Use-dependent block of excitatory amino acid currents in cultured neurons by ketamine

J Neurophysiol. 1987 Aug;58(2):251-66. doi: 10.1152/jn.1987.58.2.251.


1. Mouse hippocampal neurons grown in dissociated cell culture were patch clamped using a whole cell voltage clamp (discontinuous switching clamp) technique. The currents generated by pressure applications of excitatory amino acids were studied over a wide range of holding potentials, and current-voltage curves were plotted. Excitatory amino acids that activated the N-methyl-D-aspartic acid (NMDA) receptor demonstrated some degree of desensitization with repeated applications, whereas the currents observed in response to kainic acid (KAI) did not. Desensitization could be minimized by keeping the frequency of application sufficiently low (i.e., less than 0.1 Hz). 2. The short-acting dissociative anaesthetic, ketamine (2-50 microM), selectively blocked L-aspartic acid (L-Asp), NMDA, and L-glutamic acid (L-Glu) currents while sparing those in response to KAI. Therefore, ketamine is a relatively selective blocker of the NMDA response versus that (those) activated by KAI. 3. The block by ketamine of excitatory amino acid currents is highly voltage dependent. Concentrations of ketamine that had little effect on outward current responses at depolarized potentials were quite effective at blocking inward current responses at hyperpolarized potentials. In contrast, DL-2-amino-5-phosphonovaleric acid (APV) was equally effective at blocking both inward and outward currents (voltage independent). The voltage dependence of ketamine (a positively charged molecule) could be accounted for if ketamine blocked the NMDA response by binding to a site that experienced 55% of the membrane field. 4. In the presence of ketamine, peak inward currents evoked by repeated applications of NMDA, L-Asp, or L-Glu progressively declined to a steady-state level of block (use-dependent block). This decrement occurred at frequencies much lower than those that were employed to demonstrate desensitization (in the absence of ketamine). Moving the membrane potential to depolarized values did not, in itself, relieve the ketamine block. However, if the appropriate excitatory amino acid (L-Asp, NMDA, L-Glu) was applied during the period of depolarization, a relief of the block could be demonstrated. No recovery from the blockade occurred with periods of rest (no amino acid application) as long as 5 min. Furthermore, no recovery was observed even when ketamine was washed out of the bathing solution until the appropriate agonist was applied. Thus recovery from blockade, like development of blockade, was use dependent.(ABSTRACT TRUNCATED AT 400 WORDS)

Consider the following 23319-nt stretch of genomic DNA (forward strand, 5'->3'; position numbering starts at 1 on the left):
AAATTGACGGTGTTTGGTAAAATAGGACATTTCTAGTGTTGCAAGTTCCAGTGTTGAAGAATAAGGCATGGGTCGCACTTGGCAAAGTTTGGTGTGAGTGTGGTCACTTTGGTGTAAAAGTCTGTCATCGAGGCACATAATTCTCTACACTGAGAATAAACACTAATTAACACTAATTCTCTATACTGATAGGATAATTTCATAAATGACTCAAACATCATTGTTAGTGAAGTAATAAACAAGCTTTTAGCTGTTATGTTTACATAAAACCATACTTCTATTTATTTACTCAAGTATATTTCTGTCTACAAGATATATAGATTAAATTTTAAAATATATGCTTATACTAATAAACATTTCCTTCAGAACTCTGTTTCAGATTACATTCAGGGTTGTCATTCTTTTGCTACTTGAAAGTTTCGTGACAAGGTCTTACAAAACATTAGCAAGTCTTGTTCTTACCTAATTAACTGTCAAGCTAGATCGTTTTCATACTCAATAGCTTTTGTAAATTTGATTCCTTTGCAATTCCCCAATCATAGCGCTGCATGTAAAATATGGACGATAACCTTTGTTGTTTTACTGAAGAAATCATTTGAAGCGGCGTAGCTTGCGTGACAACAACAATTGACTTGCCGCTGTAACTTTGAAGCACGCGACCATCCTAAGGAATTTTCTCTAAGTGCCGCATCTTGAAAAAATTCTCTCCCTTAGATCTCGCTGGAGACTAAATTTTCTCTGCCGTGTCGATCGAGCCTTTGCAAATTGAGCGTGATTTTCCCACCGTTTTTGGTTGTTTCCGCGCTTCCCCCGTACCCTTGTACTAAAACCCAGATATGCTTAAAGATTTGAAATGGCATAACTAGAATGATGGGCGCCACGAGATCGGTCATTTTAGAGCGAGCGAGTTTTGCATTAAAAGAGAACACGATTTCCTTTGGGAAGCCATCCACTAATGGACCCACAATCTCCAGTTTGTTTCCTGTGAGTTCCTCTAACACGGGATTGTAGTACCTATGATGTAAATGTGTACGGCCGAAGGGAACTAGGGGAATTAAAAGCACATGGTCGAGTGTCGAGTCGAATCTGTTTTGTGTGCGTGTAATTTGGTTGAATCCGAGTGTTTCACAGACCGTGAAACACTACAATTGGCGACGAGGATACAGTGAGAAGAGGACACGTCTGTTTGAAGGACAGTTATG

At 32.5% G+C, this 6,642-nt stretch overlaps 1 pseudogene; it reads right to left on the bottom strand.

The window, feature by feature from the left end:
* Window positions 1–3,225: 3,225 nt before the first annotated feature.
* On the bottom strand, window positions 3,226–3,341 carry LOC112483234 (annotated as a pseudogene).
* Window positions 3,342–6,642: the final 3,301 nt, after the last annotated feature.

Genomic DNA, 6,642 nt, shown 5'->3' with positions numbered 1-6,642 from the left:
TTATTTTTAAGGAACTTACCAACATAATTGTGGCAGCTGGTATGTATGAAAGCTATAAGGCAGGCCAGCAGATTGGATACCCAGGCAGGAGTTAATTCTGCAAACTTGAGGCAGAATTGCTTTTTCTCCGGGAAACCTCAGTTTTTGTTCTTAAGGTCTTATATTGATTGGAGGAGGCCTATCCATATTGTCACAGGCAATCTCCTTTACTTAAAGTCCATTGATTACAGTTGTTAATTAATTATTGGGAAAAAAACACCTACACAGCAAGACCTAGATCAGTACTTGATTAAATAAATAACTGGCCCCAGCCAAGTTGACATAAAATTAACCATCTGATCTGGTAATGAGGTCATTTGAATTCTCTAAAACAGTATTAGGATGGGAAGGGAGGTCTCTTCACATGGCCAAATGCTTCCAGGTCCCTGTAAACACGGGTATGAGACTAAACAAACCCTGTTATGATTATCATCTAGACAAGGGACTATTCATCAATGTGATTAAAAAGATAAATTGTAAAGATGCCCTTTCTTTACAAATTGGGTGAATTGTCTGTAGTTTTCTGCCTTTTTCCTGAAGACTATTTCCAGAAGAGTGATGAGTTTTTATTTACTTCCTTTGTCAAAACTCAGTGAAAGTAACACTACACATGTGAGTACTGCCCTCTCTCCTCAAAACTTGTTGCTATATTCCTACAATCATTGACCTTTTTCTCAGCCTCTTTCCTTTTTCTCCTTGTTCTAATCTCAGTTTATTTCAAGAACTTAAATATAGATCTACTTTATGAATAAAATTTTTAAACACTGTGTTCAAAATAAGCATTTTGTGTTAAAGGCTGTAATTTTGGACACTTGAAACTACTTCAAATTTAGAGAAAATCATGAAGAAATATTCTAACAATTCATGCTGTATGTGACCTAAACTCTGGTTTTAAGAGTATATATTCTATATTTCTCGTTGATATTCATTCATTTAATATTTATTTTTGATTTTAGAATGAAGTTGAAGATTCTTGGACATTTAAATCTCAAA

Publication types

  • Research Support, Non-U.S. Gov't

MeSH terms

  • Amino Acids / physiology*
  • Animals
  • Aspartic Acid / analogs & derivatives
  • Aspartic Acid / pharmacology
  • Aspartic Acid / physiology
  • Cells, Cultured
  • Electric Conductivity
  • Glutamates / physiology
  • Glutamic Acid
  • Hippocampus / drug effects*
  • Hippocampus / physiology
  • Ion Channels / drug effects
  • Ion Channels / physiology
  • Kainic Acid / pharmacology
  • Ketamine / pharmacology*
  • Membrane Potentials / drug effects
  • Mice
  • N-Methylaspartate
  • Spinal Cord / drug effects*
  • Spinal Cord / physiology


  • Amino Acids
  • Glutamates
  • Ion Channels
  • Aspartic Acid
  • Glutamic Acid
  • N-Methylaspartate
  • Ketamine
  • Kainic Acid